Walker, Francis Amasa (1840–1897)
Internationally the most widely known and esteemed American economist of his generation, Walker had a varied and distinguished public career. After obtaining his AB at Amherst in 1860, he studied law for one year before joining the Northern army and was successively a Civil War general, deputy to David A. Wells in the Budget Office, chief of the US Treasury’s Bureau of Statistics, Superintendent of the Census of 1870 and 1880, Professor of Political Economy and History at Yale’s Sheffield Scientific School, and also occasionally at Johns Hopkins, and President of the Massachusetts Institute of Technology, 1881–97. At home Walker was primarily known as an outstanding educational administrator and statistician, for he permanently raised the standards of government statistics, helped to create a permanent Bureau of the Census, and served as President of the American Statistical Association from 1882–97. Abroad, he was recognized more as an economic theorist, especially for his work on wages, money and currency policy.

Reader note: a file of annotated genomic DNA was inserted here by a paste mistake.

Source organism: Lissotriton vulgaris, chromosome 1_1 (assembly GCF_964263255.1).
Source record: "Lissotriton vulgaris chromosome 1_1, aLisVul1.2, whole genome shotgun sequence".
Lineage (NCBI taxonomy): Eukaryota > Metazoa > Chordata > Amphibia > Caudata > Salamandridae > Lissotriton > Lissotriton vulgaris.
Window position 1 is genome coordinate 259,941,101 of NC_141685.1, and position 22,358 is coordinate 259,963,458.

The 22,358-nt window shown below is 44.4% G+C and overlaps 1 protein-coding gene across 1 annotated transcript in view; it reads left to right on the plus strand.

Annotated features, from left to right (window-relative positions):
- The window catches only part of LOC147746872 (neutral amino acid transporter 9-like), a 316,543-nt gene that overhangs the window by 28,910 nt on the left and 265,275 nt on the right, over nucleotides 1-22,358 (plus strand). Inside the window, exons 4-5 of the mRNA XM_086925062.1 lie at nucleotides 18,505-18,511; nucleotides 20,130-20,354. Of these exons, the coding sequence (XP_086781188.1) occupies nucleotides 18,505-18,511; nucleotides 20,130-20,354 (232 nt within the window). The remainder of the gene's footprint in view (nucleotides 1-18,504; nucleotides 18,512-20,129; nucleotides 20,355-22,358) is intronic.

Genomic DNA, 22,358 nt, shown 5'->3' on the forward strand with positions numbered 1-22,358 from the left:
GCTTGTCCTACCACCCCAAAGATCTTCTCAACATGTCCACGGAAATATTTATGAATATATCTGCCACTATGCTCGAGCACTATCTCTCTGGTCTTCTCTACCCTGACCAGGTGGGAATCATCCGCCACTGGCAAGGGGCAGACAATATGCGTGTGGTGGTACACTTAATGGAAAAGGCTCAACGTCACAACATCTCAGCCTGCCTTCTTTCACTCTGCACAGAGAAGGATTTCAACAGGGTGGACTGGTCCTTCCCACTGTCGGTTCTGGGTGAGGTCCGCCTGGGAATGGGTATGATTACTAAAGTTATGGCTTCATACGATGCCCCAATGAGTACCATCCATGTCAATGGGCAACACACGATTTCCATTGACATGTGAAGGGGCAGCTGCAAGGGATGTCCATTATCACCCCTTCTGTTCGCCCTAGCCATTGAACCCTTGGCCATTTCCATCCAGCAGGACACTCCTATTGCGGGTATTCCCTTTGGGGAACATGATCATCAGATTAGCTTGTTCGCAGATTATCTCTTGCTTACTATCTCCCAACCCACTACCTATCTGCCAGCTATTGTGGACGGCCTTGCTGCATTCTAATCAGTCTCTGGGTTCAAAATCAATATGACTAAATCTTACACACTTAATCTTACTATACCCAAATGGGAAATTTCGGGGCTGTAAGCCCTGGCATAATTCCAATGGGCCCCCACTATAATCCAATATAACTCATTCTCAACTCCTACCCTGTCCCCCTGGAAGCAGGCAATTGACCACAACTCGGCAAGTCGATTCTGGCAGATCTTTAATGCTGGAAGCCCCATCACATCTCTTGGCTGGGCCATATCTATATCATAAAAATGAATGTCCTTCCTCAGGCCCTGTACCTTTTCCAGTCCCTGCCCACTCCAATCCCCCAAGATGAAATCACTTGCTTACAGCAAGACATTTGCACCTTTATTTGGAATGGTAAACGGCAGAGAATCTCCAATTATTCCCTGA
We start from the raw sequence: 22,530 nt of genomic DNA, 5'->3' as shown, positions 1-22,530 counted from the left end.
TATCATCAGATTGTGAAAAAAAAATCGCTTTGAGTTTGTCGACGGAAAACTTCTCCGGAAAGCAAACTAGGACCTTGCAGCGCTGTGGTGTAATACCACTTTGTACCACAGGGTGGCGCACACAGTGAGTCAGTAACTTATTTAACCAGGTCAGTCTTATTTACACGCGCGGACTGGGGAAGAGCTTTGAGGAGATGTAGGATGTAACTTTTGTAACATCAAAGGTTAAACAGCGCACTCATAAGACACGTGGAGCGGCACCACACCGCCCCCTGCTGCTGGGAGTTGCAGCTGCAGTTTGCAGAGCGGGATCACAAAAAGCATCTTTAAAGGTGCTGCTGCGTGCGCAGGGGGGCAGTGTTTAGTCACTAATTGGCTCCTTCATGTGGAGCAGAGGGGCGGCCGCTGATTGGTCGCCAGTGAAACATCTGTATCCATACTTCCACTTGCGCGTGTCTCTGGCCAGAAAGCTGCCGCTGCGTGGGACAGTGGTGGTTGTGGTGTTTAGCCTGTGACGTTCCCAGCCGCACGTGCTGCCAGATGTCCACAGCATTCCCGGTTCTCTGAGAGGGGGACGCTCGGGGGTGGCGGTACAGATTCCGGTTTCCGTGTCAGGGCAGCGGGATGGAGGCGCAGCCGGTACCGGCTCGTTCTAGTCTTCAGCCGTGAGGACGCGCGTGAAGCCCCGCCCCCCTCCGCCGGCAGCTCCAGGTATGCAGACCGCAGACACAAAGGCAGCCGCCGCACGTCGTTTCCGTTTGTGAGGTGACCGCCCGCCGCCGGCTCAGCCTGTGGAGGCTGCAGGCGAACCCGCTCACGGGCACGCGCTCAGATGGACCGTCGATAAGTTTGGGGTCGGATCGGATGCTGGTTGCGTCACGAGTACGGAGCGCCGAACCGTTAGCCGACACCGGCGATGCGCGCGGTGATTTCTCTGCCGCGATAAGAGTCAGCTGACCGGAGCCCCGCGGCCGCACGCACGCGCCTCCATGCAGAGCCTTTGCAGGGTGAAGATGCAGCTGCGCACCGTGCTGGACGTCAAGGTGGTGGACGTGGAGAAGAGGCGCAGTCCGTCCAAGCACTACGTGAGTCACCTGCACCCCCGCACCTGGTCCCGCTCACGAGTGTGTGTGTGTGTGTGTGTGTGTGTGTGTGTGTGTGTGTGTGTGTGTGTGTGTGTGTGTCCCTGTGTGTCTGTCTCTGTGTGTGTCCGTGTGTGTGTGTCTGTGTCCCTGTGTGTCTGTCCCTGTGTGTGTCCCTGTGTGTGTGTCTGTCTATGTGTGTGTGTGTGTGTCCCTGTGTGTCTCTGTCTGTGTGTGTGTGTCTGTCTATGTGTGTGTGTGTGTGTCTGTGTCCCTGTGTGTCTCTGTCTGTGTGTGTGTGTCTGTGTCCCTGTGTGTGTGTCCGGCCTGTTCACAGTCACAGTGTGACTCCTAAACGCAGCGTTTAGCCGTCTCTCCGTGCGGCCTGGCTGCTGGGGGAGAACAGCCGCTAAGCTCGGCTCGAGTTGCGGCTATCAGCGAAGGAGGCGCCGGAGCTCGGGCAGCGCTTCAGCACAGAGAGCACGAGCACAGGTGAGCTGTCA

KeywordsBimetallism Residual claimant theory of wages Wages fund Walker, F. A.
- Newton, B. 1968. The economics of Francis Amasa Walker: American economics in transition. New York: Kelley.Google Scholar